Langley produced six spinning reels: Spinlite/Spinette (same reel, different names), SpinFlo, Spin DeLuxe, Model 777, SpinDrift, and Spinator, and updates to each one during its life. By all accounts, every one of the Langley spinning reels was extremely well-made, lightweight, meticulously engineered, and under constant improvement. After ZEBCO purchased Langley in 1962, according to Baracco and Sorrells, “a large part of the deal had to do with putting the ZEBCO name on Langley’s line of spinning reels.” So, the ZEBCO/Langley SpinFlo 822 stayed alive for most of the 1960s, until ZEBCO released the ABU Cardinal spinning reel in around 1970. The only Langley item ZEBCO carried on after they stopped producing Langley reels was the Langley De-Liar fish scale, which you can read about by going to the highlighted hyperlink (it’s a great story, check it out).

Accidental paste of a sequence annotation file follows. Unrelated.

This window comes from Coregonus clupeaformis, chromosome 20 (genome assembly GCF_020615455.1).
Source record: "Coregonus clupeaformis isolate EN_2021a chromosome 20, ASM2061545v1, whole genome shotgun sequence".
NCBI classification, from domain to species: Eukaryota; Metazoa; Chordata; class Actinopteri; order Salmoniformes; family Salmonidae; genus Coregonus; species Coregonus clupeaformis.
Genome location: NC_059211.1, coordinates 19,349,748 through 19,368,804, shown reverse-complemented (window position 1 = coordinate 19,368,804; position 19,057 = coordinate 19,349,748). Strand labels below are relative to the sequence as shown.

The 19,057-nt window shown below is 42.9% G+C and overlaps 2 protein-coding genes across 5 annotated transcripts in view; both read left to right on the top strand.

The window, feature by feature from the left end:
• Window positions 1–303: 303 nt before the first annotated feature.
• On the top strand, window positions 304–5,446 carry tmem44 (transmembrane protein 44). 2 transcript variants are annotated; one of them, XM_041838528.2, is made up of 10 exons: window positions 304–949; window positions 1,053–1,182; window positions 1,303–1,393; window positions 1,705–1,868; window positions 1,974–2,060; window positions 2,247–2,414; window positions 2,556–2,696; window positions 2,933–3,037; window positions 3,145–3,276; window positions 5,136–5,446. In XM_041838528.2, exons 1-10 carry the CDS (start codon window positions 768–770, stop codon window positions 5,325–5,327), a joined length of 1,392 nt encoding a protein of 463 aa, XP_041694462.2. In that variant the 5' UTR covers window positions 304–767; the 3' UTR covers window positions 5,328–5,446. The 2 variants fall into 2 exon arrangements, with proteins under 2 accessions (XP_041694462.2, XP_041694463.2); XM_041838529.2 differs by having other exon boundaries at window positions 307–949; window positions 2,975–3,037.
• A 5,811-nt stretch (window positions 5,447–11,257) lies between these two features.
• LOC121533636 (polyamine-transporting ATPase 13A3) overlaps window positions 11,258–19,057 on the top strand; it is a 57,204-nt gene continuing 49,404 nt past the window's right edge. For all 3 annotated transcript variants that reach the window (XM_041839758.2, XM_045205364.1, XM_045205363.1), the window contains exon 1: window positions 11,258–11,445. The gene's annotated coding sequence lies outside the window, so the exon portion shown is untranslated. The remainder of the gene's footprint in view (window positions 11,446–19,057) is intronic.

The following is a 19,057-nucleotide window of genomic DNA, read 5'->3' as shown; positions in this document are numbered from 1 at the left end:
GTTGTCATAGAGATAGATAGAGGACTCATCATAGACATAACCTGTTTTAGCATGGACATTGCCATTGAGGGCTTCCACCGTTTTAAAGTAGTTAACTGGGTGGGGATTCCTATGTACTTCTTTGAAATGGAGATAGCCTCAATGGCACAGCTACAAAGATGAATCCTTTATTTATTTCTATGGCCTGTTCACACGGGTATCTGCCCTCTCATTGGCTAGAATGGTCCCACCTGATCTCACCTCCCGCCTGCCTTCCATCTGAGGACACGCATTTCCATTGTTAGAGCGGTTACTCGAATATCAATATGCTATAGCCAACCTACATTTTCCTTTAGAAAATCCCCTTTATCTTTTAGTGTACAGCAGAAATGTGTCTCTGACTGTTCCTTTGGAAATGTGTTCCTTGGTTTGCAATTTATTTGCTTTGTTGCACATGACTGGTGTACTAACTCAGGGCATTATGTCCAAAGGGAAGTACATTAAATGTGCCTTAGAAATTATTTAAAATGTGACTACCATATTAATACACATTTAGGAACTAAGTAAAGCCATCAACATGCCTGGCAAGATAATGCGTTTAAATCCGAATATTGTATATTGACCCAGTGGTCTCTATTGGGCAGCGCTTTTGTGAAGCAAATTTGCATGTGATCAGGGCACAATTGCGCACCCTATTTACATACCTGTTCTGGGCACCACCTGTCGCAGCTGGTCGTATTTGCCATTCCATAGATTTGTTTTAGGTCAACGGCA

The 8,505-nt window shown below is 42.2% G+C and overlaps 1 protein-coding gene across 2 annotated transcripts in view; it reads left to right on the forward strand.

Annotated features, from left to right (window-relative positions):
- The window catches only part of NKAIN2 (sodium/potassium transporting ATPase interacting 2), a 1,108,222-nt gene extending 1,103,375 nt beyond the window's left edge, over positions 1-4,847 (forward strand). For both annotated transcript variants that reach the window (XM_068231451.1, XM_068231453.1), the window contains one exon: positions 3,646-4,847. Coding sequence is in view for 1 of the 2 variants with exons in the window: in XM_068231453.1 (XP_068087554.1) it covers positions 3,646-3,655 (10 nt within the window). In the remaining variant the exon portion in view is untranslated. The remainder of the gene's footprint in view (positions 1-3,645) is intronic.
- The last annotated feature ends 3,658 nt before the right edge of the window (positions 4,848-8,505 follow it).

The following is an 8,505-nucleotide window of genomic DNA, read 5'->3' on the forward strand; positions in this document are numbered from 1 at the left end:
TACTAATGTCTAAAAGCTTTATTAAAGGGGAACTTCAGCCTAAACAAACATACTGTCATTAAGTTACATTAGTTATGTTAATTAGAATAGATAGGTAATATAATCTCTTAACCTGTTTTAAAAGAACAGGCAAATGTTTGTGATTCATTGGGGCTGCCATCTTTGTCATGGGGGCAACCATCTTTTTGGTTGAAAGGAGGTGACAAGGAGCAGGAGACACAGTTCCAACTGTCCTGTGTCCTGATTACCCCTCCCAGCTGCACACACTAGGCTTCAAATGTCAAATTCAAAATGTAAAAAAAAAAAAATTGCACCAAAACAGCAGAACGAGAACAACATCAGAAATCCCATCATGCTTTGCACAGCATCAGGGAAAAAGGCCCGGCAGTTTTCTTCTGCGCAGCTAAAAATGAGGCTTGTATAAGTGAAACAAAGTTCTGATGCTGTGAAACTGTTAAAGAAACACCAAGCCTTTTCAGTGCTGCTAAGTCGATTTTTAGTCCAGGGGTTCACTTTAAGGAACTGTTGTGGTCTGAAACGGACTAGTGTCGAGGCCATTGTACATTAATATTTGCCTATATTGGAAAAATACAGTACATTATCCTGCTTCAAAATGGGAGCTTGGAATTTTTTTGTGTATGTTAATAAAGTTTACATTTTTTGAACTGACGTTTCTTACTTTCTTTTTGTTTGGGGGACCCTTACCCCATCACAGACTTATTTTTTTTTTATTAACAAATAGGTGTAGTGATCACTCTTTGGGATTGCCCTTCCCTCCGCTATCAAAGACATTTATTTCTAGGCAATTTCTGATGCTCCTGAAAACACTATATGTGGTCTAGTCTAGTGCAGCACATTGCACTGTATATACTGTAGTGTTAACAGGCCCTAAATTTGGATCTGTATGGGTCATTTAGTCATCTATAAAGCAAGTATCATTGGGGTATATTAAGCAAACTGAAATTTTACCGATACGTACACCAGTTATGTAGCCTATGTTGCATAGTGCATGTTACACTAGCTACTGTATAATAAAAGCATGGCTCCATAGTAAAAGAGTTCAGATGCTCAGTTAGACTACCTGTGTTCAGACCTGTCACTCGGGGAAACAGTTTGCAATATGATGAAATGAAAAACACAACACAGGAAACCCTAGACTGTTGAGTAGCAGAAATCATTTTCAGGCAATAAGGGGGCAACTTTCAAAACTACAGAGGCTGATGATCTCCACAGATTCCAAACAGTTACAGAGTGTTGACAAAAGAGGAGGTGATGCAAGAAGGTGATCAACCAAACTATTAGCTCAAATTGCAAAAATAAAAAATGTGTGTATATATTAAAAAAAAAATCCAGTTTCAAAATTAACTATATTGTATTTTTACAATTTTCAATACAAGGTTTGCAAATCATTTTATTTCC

1955 Langley SpinFlo ad

So, upon first picking up my “new” Langley SpinFlo the first thing I noticed was how light it was compared to some of the other vintage spinning reels I’d been using. I weighed it on a postage scale and the scale showed 8.9 ounces, without line, which I thought was pretty good for a reel made mostly of metal in 1959. Interestingly, the Langley ad copy gives its weight as an even 8 ounces. I weighed a few more reels for comparison. Arguably the greatest reel of the 1970s, the Mitchell 300, without line, weighed in at 10.9 ounces. The ZEBCO/ABU Cardinal 4 weighed in, with line, at 11.1 ounces. (I don’t know how much a spool of line weighs, but I’m guessing the Cardinal without line would have come in at around the same weight as the Mitchell, give or take one or two tenths of an ounce.) A modern Abu Garcia REVO X, size 10, weighs 7.1 ounces, and a modern Daiwa Fuego LT 1000D-C weighs 7.2 ounces.